"That's right! It's the lady across the way has put the spell on you, and she has cut your shape out in red flannel and stuck it full of pins and needles and biled it. She's trickin' you, and killin' you. But I'll throw it back on her—scatter your spell to the four winds. She has killed a snake and taken the blood and mixed it with wine, and in twenty-four hours it turned into snakes and you drank it and you were going crazy, and your home would have been gone." It is needless to say the sick woman recovered.
She showed the caul she was born with tied up in a bundle in her stocking. The neighbors were always trying to touch the lump so they could put spells on people and be healed from diseases. The conjure woman also makes luck balls for sale. She tells her customers they must always wear them next their skin on the right side, and keep them wet with "feedin' medicine."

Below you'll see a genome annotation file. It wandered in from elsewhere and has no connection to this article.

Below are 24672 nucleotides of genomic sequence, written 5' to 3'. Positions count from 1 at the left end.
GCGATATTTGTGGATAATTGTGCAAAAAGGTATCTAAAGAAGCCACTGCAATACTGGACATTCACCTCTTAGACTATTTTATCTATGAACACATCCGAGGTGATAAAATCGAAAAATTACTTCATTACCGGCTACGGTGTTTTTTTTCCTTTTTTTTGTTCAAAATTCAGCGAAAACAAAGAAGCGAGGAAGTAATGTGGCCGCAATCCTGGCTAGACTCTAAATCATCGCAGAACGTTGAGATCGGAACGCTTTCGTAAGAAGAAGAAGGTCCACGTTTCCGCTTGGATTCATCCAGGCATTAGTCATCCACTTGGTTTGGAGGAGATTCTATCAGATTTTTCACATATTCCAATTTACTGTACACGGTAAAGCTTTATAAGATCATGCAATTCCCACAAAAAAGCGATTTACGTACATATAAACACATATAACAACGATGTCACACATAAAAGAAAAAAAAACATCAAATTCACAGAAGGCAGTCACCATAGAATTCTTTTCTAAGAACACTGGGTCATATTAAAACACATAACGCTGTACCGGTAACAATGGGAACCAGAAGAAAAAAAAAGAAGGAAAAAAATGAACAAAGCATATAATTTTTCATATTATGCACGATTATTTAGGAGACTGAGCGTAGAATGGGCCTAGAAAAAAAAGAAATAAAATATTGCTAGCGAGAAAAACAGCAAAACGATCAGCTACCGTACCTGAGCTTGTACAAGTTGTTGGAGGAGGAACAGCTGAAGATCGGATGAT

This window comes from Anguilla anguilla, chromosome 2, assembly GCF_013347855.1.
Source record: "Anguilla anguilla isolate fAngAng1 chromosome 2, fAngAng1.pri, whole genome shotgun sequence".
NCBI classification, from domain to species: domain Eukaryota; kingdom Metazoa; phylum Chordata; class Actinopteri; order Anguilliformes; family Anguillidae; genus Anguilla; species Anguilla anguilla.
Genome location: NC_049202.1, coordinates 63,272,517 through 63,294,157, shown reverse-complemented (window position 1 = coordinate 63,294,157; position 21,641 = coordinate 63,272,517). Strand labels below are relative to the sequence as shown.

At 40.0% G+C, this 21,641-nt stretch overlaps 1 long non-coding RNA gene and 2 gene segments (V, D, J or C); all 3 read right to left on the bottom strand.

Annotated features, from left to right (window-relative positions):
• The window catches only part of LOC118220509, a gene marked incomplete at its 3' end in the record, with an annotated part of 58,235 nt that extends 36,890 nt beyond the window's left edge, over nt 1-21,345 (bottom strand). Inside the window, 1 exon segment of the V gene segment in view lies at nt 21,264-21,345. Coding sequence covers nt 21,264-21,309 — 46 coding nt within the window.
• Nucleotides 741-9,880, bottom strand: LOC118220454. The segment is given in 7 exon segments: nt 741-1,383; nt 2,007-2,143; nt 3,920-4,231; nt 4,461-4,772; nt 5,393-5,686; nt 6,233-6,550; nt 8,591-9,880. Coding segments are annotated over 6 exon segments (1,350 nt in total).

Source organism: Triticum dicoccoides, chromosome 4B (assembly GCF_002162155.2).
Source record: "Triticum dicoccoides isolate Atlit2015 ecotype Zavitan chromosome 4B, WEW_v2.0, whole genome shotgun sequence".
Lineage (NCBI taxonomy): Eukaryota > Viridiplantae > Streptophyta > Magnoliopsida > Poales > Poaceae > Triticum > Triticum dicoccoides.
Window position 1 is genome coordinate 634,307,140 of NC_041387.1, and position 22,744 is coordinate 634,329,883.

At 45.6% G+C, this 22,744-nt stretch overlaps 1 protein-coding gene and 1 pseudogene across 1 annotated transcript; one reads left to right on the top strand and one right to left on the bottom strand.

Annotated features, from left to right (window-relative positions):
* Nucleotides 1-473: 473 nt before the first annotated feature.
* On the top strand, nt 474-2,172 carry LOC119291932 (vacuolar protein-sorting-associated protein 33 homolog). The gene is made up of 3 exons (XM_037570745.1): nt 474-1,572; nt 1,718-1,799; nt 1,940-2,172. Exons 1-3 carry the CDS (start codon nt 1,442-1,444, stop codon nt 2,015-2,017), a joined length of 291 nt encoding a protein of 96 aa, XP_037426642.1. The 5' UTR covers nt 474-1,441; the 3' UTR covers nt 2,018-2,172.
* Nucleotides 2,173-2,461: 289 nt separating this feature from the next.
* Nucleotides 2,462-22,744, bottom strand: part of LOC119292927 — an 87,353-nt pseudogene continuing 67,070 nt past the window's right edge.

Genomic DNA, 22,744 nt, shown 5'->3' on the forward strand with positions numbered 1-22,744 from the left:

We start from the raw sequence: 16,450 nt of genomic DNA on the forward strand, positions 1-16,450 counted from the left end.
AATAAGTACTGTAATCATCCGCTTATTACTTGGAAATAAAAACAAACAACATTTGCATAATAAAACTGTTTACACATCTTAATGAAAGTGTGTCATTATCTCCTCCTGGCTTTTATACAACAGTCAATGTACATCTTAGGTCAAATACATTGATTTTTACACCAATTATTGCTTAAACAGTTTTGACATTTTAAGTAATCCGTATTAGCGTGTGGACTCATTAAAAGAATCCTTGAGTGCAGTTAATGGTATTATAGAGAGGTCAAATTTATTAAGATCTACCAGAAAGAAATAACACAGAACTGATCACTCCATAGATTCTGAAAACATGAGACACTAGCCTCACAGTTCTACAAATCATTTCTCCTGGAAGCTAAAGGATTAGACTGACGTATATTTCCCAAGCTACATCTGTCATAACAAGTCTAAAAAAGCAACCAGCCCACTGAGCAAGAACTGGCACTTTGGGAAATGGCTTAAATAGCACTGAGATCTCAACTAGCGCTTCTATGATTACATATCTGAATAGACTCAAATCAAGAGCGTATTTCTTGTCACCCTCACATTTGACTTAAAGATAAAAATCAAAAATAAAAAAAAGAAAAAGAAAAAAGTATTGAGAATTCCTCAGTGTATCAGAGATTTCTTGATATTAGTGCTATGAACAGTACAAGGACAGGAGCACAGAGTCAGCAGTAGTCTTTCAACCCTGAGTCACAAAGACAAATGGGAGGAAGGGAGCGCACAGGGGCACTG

I was so fortunate as to discover the contents of one of her balls. Corn, twine, pepper, a piece of hair from under a black cat's foot, a piece of rabbit's right foot, and whisky—all put into a red flannel bag. This was all inclosed in a buckeye biscuit. She puts load-stones in some of them to draw away a lover from a girl. She also takes roots of several different herbs and flowers and makes them into love powders, and gives them to a darkey lassie to throw upon her truant lover to bring him back to her waiting heart.
It is not to be disputed that Africa has touched in many ways and in divers places the highest civilization of the Old World. I am fully persuaded that in the near future scientific researches will discover among native African tribes traditions which disclose the real parentage of many of the weird stories concerning the Creation and the Flood which are now current among their descendants in this country. The same may be said of "Brer Rabbit" and the "Tar baby," "Brer Fox," "Brer Dog," "Brer Wolf," and all that other wonderful fraternization with animal nature which simple savage life and unbridled childish imagination suggest. In many instances they will be found absolutely identical with those that are now told in the wilds of Africa.